Dr. Clyde Yancy on Recent Heart Failure Studies

Melissa Walton-Shirley, MD; Clyde W. Yancy, MD, MSc


February 24, 2014

In This Article

Fishing for Signals of Benefit

Dr. Walton-Shirley: Exactly why do you think it worked? Is it just a matter of preload reduction? Could you do the same thing with an extra 40 mg of furosemide daily to prevent hospitalization?

Dr. Yancy: Let's get to that next threshold: Did it work, or did it not work? There is a signal -- maybe even a message -- that giving a low dose of spironolactone (an aldosterone antagonist) on top of the other indicated therapies, with already controlled blood pressure, (a very important proviso) of a possible benefit on hospitalizations.

There are a lot of ways to interpret this study. It's not a simple yes or no. If one looks at this and understands it in the context of the safety that was exhibited in giving these lower doses of spironolactone, then you can begin to make the argument that it is something that certainly won't make it to guidelines (that I can vouch for), but something that a practitioner might say, "Here is something that I can use in a patient population for whom I have nothing else." This trial informs my decision-making and says that a low dose of spironolactone -- independent of the diuretic effect -- may be beneficial, in terms of fibrosis, stiffness, and diastolic performance.

Dr. Walton-Shirley: Speaking of that, what do you think we will glean from the subset analysis, because as you pointed out, this is a heterogeneous group of patients. What do you think it is going to show us?

Dr. Yancy: I love the way that Drs. Pfeffer and Pitt portrayed this. The solid data are the clinical trial results that didn't meet the primary endpoint. You get on thin ice when you start looking at subgroups, and then you get on even thinner ice when you start looking at post hoc non-prespecified analyses.

But if you allow yourself to undergo what we might call a "thought experiment" and ask, "Is there something here that percolates to the top and gives us reason to have some optimism?" I think there is, because there was a group of patients who were outside of the Americas (North and South America) in Russia and Georgia, who seemingly had a very different disease state. Their placebo event rate was down in the 9%-10% range. The expected placebo event rate was 2 or 3 times that, so they had seemingly a very different kind of disease. Not only were the outcomes not seen at all in that group, which was about 45% of the patients, but it may have been a very different kind of disease. To be fair, you can't put that as a top-line result, but you can say it is tantalizing. And then if you look in the group that had the biomarker-positive assay for heart failure, we again see something that looks like a signal.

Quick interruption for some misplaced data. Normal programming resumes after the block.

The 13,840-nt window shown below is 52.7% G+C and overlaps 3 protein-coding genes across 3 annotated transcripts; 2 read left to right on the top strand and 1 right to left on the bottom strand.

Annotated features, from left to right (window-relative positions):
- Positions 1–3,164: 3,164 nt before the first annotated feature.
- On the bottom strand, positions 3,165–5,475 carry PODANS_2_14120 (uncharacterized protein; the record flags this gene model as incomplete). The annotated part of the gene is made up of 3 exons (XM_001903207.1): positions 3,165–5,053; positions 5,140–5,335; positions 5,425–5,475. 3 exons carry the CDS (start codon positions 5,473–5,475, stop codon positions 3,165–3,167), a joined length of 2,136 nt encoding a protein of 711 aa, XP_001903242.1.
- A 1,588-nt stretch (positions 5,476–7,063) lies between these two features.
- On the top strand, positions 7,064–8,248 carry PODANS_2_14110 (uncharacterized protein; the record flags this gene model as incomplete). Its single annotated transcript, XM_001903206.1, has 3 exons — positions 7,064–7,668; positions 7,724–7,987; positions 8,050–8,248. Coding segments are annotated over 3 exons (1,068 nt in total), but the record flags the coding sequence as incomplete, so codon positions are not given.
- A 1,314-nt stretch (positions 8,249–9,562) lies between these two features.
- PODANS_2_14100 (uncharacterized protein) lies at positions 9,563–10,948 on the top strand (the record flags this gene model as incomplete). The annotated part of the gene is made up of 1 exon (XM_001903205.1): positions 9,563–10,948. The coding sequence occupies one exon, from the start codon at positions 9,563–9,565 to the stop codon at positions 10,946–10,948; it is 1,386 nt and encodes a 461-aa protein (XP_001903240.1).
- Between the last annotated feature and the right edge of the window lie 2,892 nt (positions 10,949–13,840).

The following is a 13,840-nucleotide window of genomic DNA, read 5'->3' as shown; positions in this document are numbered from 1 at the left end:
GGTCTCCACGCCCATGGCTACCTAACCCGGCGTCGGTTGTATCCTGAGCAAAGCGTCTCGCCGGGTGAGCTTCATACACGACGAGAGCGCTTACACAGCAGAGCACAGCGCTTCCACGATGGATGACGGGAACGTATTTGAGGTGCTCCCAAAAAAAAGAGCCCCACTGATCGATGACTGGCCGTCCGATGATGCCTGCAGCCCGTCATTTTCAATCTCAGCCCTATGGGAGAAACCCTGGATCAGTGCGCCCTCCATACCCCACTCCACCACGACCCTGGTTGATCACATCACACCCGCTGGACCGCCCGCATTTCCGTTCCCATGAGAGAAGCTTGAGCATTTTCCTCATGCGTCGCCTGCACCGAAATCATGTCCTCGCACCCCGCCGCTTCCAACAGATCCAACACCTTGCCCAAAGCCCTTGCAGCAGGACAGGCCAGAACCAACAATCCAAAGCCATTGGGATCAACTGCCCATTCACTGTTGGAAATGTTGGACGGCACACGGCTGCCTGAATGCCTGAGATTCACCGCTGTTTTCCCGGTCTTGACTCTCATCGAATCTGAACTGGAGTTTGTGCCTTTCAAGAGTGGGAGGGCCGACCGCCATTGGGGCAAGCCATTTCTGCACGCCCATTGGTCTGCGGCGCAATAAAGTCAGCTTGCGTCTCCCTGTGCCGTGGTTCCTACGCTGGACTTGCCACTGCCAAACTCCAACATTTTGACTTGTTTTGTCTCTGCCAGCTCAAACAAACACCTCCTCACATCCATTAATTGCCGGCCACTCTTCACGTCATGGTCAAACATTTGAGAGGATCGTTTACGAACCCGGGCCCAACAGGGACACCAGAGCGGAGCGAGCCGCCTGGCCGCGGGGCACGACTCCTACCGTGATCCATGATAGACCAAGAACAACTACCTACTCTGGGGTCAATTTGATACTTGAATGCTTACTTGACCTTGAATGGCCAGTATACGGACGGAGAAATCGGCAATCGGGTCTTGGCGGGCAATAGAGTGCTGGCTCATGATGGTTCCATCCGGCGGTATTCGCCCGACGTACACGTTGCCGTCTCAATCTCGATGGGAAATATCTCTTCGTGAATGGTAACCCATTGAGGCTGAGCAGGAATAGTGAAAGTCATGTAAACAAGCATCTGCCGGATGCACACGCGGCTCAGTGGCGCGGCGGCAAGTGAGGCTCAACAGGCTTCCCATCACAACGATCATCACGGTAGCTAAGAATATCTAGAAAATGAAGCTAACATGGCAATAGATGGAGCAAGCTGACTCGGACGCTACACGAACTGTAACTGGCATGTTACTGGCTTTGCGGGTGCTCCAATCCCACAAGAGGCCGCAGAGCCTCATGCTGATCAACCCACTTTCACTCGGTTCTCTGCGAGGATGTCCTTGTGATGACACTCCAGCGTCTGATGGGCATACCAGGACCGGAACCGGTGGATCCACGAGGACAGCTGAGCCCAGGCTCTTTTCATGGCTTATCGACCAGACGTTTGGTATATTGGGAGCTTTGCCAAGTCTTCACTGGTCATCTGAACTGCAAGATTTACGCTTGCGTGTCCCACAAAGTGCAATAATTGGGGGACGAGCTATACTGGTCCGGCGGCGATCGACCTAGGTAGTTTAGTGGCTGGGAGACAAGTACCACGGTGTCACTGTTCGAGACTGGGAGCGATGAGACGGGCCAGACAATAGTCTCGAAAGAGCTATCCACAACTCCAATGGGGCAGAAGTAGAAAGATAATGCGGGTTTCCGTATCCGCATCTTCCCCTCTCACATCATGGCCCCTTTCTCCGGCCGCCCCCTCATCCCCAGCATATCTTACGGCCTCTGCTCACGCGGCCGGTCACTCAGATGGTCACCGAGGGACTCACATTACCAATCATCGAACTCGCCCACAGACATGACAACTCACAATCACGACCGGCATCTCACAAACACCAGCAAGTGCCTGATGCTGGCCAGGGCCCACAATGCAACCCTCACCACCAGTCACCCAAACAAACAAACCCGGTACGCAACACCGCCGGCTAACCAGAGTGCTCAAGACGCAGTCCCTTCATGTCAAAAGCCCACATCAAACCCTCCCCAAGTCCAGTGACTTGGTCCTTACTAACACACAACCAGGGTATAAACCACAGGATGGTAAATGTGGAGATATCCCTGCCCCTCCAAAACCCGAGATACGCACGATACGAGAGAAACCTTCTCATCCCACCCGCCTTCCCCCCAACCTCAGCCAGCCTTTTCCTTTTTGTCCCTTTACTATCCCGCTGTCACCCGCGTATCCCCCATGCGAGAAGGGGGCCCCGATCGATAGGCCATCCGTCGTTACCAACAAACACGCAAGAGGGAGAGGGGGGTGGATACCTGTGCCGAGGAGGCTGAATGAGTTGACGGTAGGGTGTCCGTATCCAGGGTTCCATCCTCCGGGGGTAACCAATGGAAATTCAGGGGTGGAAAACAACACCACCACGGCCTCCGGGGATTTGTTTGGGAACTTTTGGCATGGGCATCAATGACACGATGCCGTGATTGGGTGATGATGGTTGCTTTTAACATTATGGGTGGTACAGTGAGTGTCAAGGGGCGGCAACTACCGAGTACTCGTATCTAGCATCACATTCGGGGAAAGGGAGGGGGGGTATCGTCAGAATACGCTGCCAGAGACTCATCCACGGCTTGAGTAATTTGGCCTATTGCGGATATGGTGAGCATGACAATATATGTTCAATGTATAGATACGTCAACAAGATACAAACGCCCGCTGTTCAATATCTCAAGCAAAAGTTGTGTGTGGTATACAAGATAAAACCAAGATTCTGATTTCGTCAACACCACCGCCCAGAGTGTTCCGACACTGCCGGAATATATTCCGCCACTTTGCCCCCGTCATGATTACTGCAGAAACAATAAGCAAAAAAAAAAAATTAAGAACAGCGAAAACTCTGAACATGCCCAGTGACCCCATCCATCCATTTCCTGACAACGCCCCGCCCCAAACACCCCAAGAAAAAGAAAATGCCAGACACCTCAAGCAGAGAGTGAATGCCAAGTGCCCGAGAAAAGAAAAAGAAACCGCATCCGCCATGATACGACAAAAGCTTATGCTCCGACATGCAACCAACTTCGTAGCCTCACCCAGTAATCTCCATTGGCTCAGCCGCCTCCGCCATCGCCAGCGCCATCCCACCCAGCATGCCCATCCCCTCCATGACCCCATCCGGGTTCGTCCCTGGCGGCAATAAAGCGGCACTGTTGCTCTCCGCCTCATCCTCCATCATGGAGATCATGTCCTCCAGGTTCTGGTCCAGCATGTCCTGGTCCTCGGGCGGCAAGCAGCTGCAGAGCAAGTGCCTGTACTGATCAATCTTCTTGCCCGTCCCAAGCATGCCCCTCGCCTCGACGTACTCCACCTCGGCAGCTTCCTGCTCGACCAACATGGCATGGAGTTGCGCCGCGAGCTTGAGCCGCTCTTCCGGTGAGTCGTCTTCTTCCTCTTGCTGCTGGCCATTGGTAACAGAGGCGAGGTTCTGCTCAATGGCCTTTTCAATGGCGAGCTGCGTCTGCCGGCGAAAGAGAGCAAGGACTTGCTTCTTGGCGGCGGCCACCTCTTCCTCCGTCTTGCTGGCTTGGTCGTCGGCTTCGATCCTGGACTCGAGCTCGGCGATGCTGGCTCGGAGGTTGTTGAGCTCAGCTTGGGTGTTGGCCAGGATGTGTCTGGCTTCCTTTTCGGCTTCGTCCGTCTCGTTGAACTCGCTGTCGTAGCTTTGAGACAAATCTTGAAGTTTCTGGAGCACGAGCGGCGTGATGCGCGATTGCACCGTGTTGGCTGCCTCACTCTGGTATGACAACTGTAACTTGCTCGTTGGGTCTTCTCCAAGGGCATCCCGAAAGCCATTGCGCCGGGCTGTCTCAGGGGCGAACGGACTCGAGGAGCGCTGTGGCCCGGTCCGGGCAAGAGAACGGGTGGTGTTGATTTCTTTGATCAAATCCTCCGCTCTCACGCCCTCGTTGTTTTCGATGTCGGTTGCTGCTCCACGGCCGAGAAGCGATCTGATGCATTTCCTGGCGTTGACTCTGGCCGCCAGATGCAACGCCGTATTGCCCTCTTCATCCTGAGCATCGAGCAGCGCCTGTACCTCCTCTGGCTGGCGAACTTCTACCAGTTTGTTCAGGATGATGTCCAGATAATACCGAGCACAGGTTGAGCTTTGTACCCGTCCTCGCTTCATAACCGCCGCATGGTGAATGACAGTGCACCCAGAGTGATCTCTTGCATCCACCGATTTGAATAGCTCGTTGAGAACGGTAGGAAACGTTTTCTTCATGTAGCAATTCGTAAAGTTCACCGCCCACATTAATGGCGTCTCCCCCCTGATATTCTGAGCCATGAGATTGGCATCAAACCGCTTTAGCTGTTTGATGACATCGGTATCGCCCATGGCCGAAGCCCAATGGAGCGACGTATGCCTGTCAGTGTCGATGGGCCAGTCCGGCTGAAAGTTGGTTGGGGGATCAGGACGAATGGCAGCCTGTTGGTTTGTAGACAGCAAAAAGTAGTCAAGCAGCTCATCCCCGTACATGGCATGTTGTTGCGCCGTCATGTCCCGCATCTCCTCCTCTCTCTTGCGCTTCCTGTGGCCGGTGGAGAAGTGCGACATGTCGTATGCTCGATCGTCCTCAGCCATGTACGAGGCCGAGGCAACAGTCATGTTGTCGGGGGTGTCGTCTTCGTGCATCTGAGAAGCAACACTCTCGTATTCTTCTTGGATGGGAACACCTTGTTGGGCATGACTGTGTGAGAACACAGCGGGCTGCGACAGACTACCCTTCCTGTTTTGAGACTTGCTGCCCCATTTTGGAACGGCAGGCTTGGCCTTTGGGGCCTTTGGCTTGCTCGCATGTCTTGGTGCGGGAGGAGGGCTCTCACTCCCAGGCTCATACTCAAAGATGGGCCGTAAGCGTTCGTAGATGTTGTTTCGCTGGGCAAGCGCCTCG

Here we go: We have a trend in the primary results, although not statistical significance. We have these geographic differences that look specifically like a benefit in the Americas, not just in reduced hospitalization but maybe even in mortality. That is very soft, and then we have this other component of a biomarker-positive phenotype, and maybe that too reflects something positive. You can say we are fishing, but you know what? For HFpEF, we need to do some serious fishing, because we have a clear unmet need.

Dr. Walton-Shirley: I thought it was interesting. I looked at the Russian sodium intake to see whether there was a difference, and they actually have a long way to go on sodium regulation, so it wasn't dietary intake that made that regional variation.

Hyperkalemia: Elephant or Chipmunk in the Room?

Dr. Walton-Shirley: Let's talk a little bit about the elephant in the room: hyperkalemia. There was a doubling of hyperkalemia incidence in this study in patients who were on treatment. How do you handle the patient who starts with a normal glomerular filtration rate (GFR) and a normal potassium level, when you throw in spironolactone on top of an angiotensin receptor blocker? When do you make your next follow-up laboratory assessment?

Dr. Yancy: That elephant in the room is more like a chipmunk, because even though we saw more hyperkalemia in TOPCAT from a safety analysis, if you look at all-cause hospitalization (not just heart failure hospitalizations), all-cause hospitalization was not different. If that hyperkalemia had been overwhelmingly important clinically, we should have seen a difference there. Secondarily, when you look at all-cause death in the safety analysis, it did not show a difference.

Why are we concerned about hyperkalemia? Because it drives people into the hospital, and perhaps even unfortunately causes death. In a very large trial -- 3000 patients -- there wasn't a signal.

It's not the elephant anymore, but it does prompt the necessity for surveillance and monitoring, and more important, for rational decision-making. If this is a patient whom you can't follow appropriately and longitudinally, then this is not the therapy for them. When the risk and benefits are this narrow -- that is, the benefits are presumptive and the risks are real -- you want to be pretty clear about the patient in whom you start this therapy. I want to be pretty confident that I can follow them longitudinally.


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